Letter from Tanzania
from Fr. Wilfred Skoyles and Mr. Peter Skoyles
Past Pupils of the School

Liwale P.O., via Nachingwea

Fr. Wilfred, Mr. & Mrs. P.W. Skoyles request you to join them on a safari into the African Bush. Passengers travel at their own risk -!!!!!!!!!!!

Today we are leaving Liwale Mission to visit Barikiwa School, 40 miles away. We will be away for at least a day, but it could be a lot longer: You are therefore asked to bring enough food and water for three days. The rainy season has not finished yet and everything is covered with thick greasy mud so you are advised to wear knee high rubber boots, old clothes, and a hat to protect your head from the boiling sun. It is as well to bring a good water-proof coat in case we (are) caught in a torrential down-pour. Do not forget your torches for we may have to spend the night stuck in the mud and you will find the African bush very dark if there is no moon and it gives one quite a fright to step on a poisonous spider or a snake. We do not advise you to bring valuable items such as cameras or binoculars as you will find them an encumbrance when swimming rivers

It is six o'clock in the morning. The sun, huge and red, is rising quickly from behind a bank of rain clouds on the horizon. The river valley is full of white, fluffy mist, looking like a snow field in the early morning light. The breeze seems quite cold and we all shiver in our thin shirts although the temperature is as high as 70 or 80 degrees.

We are taking both cars with us today as we expect trouble when we cross the Makata river. Before we can leave there is a lot to be done. While it was still dark our mechanic was busy filling up the petrol tanks, ten gallons for each plus a spare four gallons can. He also checked the oil and water besides testing the cars thoroughly for if anything goes wrong we will be well over 100 miles from the nearest garage

The next thing is to load 200ft of thick rope on the roof for the winch. Unfortunately you will have to sit in the back of the Land Rover, unfortunately because there are no seats and you will be bouncing around together with an assortment of spades, axes, ropes, lacks, cans of water and tools.

We are ready. The stillness of the African morning is shattered as the engines of both cars start up and roar into life.

Five minutes after leaving the mission we are in the bush. The road is very sandy and the gears whine as the wheels struggle to get a grip in the soft sand. Now we are at the top of a hill and in front of us we see range after range of tree-clad hills In each valley we have to cross we know there will be a river some with crude bridges but many without. We know, also, that to reach the rivers, we will have to chum our way through black, water-logged mud.

While we are waiting for Fr. Wilfred to return from Barikiwa School we will take a short walk along a little foot-path to visit Bwana Tabora and his family. On either side the grass is way above our heads, 15 ft high in places, and ideal cover for any animals that may be about! Keep your eyes on where you are walking in case you step on a snake! If you get bitten it is almost 200 miles to the nearest doctor. Stop! Look at those tracks in the dust, a chui (leopard) has passed this way today. It was not far from here that a man was attacked by a leopard and although he eventually managed to kill it with his bare hands, he suffered some terrible bites and scratches on his arms.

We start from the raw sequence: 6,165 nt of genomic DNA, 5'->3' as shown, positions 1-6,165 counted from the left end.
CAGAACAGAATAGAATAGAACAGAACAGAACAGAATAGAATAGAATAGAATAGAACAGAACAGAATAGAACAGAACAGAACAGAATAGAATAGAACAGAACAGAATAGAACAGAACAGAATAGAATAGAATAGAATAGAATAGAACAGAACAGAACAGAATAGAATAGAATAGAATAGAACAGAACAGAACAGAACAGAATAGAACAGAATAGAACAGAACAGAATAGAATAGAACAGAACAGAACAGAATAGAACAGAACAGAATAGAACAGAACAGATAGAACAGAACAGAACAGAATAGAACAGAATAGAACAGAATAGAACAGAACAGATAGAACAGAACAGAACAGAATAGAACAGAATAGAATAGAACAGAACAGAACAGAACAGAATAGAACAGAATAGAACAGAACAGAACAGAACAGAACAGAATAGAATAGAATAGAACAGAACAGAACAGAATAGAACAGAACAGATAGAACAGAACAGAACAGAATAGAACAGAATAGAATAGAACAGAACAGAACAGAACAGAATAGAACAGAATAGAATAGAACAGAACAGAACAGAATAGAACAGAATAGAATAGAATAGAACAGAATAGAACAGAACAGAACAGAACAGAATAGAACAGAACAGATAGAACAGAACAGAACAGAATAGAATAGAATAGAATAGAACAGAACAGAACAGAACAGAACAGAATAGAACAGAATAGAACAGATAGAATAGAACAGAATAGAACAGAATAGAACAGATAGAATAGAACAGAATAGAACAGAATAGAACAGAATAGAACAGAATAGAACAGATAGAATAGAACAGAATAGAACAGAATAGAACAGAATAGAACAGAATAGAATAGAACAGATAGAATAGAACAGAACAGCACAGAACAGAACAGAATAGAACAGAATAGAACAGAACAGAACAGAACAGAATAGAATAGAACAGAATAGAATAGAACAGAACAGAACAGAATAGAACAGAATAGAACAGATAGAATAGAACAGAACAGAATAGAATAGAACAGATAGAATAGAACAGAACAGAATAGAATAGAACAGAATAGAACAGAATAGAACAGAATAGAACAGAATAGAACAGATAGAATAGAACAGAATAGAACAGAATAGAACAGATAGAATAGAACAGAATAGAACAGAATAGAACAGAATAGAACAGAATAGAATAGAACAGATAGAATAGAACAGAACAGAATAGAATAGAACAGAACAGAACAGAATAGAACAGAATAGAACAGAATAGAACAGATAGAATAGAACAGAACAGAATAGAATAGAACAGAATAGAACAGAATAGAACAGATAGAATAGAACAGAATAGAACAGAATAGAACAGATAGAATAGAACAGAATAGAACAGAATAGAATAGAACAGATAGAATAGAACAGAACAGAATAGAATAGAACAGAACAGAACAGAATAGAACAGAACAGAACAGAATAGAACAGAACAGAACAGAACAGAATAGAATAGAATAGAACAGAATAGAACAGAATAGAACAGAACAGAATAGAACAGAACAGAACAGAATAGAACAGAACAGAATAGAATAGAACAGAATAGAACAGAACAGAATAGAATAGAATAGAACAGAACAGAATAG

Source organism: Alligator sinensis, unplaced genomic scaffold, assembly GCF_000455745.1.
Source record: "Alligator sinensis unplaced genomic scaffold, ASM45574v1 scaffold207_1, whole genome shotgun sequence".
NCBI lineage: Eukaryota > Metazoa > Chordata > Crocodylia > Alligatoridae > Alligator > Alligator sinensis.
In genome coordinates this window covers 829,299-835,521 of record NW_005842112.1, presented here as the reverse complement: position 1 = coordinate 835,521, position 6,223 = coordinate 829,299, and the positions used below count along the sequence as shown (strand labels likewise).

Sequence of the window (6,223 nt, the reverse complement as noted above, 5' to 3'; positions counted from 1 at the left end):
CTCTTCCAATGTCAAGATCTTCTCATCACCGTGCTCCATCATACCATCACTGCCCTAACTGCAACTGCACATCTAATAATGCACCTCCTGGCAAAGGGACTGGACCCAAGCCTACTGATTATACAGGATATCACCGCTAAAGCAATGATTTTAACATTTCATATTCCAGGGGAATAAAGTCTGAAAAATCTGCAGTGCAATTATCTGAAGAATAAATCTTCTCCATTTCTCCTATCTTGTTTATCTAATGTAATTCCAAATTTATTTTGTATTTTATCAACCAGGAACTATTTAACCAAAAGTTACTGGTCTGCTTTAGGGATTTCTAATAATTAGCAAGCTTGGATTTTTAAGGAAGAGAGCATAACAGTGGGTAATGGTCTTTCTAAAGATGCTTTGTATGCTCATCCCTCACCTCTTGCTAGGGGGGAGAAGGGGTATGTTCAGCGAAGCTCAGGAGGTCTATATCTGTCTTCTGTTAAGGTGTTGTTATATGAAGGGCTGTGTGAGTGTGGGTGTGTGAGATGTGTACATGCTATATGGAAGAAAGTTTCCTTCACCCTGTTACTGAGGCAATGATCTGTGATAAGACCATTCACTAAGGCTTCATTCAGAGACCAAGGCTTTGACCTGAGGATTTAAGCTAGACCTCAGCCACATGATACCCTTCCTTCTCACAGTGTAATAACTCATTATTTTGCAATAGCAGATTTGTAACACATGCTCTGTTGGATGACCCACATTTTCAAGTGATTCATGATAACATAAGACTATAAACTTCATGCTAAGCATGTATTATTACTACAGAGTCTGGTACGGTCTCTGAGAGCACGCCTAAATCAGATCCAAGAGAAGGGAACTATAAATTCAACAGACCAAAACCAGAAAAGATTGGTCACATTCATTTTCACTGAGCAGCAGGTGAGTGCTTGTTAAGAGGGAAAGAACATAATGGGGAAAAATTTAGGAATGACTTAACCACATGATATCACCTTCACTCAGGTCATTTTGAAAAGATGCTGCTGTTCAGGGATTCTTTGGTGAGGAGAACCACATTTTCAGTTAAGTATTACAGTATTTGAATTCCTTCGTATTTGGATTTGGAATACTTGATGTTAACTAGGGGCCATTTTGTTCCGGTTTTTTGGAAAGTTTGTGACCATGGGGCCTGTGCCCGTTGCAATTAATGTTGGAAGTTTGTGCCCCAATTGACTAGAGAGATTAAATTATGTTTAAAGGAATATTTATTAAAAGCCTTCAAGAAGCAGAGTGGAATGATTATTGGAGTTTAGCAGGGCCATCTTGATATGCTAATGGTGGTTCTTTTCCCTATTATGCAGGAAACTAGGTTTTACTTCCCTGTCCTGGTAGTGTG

We are almost there now, see that little mud and grass house. You will be expected to shake hands with him and then we will all sit in the shade of the little verandah. Mr. Tabora is a Moslem, you can see his three wives over there preparing today's meal (the only one). This morning early they were busy pounding the maize into flour in a hollowed out tree trunk. It took them two hours to grind enough for the family meal. Feeling hungry? Good because we have been invited to share the meal with them. To start with he gives us a bowl of "Pombe" (native beer) it looks like potato soup, but with all sorts of odd things floating in it, even an odd fly or two. When you have drunk you must pass the bowl on to the next person in line.

The meal is ready, but ladies you will have to leave the men now to go around the back of the house to eat separately. First we will be given a small bowl of water - do not drink it - wash your right hand in it! Do not expect knives and forks, one eats with ones fingers. A large bowl of "ugali" is placed in the centre and we all sit crossed legged around it. Just take a lump of ugali - it is lust like porridge - in your right hand, roll it into a nice round ball then dip it into a bowl of sauce and eat it. Better eat quickly or there won't be any left. Well did you enjoy it ? It improves when one gets used to it.

These are his children he is introducing. Five of them. The youngest, two years old, is still being fed by his mother. The eldest, ten years old, wants to attend our mission school at Barikiwa, but it is over 20 miles away which would take him 5 hours by foot. His father says it is too far even though their neighbour's boy does it every day. It is not only the problem of distance either. One child on his way to school (12 years old) was dragged into the bush by a hyena - all they found of him was two of his fingers.

It is time to say good-bye now. "Kwa Heri" Have you noticed how the river has risen since we left. It must be raining hard somewhere. I hope Father can get across before it rises too much or he will have to leave the car, perhaps for a month or two, and swim across - a dangerous business a) because of water snakes (there is even supposed to be a two headed snake inhabiting Liwale rivers!) b) because of Bilharzia. A small insect bores into the toes and from there spreads to every part of the body - very painful.